In order for everyone to benefit from a fair economic system for data, everyone must be included in the process: Society is represented in the Cooperative; sovereign States are represented in the Foundation; and, Economies are represented in the Enterprise. This structure ensures that all parties are fairly represented and none are advantaged above others.
And we can do whatever we want with our data. That isn’t wishful thinking. It’s the GDPR. If a user wants to donate their data to a resource pool for public benefit, exchange it for revenue with commercial providers, or just store securely and do nothing with it, it is their right to do any of those things. polypoly’s network is a community resource owned by its shareholder members. It is open source, transparent, and trustworthy.
Businesses won’t stay open long if they don’t turn a profit. And part of that job is keeping up with online trends. Decentralisation is a core feature of the internet. It is more secure, and more efficient. No business wants another costly data breach. And who wouldn’t want to offset data storage costs and have access to higher quality customer data at the same time? That’s what a profitable data exchange looks like with a polyPod user.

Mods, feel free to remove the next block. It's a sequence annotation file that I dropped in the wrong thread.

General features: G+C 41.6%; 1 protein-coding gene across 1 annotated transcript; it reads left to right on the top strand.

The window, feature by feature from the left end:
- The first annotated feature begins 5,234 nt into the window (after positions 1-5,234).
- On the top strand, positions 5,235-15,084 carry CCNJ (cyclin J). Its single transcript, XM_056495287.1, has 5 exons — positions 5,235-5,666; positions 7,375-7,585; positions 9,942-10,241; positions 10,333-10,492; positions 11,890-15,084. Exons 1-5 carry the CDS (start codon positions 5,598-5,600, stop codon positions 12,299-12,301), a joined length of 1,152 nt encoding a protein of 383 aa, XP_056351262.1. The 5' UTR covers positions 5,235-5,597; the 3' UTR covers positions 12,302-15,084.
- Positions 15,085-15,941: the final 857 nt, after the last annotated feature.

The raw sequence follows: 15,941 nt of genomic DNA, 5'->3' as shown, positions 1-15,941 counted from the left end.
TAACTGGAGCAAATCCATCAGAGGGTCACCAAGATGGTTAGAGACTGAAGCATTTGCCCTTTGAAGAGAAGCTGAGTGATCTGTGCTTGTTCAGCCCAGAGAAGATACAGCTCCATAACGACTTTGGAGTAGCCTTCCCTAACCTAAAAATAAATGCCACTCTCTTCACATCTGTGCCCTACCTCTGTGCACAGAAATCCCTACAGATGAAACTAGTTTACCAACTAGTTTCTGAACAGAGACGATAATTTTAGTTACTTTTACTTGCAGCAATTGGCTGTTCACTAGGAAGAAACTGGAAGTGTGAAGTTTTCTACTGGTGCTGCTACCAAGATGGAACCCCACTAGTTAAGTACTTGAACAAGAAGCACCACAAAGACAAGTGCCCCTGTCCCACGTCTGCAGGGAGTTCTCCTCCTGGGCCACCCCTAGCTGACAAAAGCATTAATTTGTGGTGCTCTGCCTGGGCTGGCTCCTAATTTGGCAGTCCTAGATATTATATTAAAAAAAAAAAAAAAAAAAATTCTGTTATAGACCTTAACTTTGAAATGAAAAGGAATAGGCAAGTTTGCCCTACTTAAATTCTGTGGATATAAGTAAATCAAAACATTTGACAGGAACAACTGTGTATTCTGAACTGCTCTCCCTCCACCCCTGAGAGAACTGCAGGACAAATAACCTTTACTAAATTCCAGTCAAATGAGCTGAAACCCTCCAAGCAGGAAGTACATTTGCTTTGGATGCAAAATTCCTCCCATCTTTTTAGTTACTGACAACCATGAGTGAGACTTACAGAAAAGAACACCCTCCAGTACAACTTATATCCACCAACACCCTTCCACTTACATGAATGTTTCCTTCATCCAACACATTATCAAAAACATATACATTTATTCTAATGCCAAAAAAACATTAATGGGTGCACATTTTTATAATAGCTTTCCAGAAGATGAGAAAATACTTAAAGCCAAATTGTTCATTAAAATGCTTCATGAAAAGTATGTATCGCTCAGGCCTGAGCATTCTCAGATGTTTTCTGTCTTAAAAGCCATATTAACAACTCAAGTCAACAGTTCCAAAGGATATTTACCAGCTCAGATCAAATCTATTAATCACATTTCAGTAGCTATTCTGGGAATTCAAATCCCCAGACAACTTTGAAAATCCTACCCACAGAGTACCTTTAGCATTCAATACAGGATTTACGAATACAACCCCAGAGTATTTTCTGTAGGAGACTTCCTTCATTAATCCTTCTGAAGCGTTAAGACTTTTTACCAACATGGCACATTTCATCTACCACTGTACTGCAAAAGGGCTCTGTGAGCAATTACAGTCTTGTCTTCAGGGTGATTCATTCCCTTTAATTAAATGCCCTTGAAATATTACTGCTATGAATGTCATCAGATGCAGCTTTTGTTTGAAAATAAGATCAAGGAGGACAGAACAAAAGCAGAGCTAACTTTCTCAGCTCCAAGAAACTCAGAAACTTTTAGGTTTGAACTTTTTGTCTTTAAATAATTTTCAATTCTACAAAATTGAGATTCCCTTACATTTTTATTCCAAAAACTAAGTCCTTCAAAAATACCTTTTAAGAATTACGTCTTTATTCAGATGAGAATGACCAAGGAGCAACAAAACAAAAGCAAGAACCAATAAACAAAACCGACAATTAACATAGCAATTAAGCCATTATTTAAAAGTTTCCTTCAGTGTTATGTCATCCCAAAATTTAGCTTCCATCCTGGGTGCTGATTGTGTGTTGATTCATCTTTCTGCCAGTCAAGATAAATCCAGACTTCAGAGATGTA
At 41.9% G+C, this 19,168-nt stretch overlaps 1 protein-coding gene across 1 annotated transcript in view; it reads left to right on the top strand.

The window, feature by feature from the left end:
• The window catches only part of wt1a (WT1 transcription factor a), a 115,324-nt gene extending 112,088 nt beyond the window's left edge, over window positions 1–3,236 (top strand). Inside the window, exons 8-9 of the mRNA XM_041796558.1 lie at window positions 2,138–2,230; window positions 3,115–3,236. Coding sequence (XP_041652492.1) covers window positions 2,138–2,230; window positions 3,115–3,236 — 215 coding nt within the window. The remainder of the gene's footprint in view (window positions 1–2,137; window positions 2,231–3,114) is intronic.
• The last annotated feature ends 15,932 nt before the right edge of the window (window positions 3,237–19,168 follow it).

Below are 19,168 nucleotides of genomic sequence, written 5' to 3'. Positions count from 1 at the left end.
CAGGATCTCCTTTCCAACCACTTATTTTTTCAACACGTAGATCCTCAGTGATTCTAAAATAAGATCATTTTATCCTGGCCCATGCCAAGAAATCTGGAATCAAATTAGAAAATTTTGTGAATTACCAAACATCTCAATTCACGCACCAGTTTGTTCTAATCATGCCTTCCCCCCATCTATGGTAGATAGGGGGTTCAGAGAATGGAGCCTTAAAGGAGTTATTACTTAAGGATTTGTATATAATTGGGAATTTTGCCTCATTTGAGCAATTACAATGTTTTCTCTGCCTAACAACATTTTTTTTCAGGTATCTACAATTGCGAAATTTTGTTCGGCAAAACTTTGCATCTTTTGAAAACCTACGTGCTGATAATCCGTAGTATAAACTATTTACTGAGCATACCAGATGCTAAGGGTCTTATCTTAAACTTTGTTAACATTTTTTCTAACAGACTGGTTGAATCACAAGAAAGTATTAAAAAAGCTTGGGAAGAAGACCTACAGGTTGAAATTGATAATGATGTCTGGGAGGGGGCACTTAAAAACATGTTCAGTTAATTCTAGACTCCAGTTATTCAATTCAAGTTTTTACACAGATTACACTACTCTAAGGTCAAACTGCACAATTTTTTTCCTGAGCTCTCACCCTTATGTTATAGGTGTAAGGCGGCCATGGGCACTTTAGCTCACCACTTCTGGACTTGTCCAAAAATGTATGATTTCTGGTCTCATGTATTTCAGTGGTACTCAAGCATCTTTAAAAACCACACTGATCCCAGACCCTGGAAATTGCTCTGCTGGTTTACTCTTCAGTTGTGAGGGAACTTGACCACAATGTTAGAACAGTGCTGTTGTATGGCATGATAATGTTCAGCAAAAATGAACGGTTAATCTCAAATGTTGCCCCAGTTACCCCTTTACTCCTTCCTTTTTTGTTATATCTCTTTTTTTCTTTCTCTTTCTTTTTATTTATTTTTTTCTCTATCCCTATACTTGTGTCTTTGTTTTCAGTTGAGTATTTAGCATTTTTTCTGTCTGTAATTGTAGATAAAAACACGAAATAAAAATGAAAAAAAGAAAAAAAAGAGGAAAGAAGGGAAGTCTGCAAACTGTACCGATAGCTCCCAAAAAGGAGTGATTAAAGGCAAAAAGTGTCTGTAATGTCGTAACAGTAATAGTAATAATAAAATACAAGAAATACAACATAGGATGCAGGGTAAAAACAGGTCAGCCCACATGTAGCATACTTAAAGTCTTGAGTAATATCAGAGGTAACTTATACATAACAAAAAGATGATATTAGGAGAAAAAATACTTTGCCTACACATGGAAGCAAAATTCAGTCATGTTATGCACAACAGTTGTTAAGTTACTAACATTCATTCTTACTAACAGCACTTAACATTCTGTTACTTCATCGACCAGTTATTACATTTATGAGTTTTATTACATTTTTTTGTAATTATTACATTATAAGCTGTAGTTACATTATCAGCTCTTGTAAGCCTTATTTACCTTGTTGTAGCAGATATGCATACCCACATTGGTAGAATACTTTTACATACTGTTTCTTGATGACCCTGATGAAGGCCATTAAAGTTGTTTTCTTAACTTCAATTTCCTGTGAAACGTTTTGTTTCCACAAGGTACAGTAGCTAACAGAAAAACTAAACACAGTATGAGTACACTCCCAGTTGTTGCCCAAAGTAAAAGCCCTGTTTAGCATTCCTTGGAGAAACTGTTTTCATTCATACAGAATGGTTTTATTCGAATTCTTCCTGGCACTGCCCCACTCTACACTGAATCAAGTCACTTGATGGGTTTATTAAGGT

Building a fair trade data economy takes more than technology. It also requires regulatory know-how. Partnership with government is critical to develop a system that works trans-nationally and can adjudicate conflict resolution impartially. Developing a fair trade data economy is a complex business and having people involved with deep expertise will ensure its success.
Each of the three entities offers something that is missing from the current system: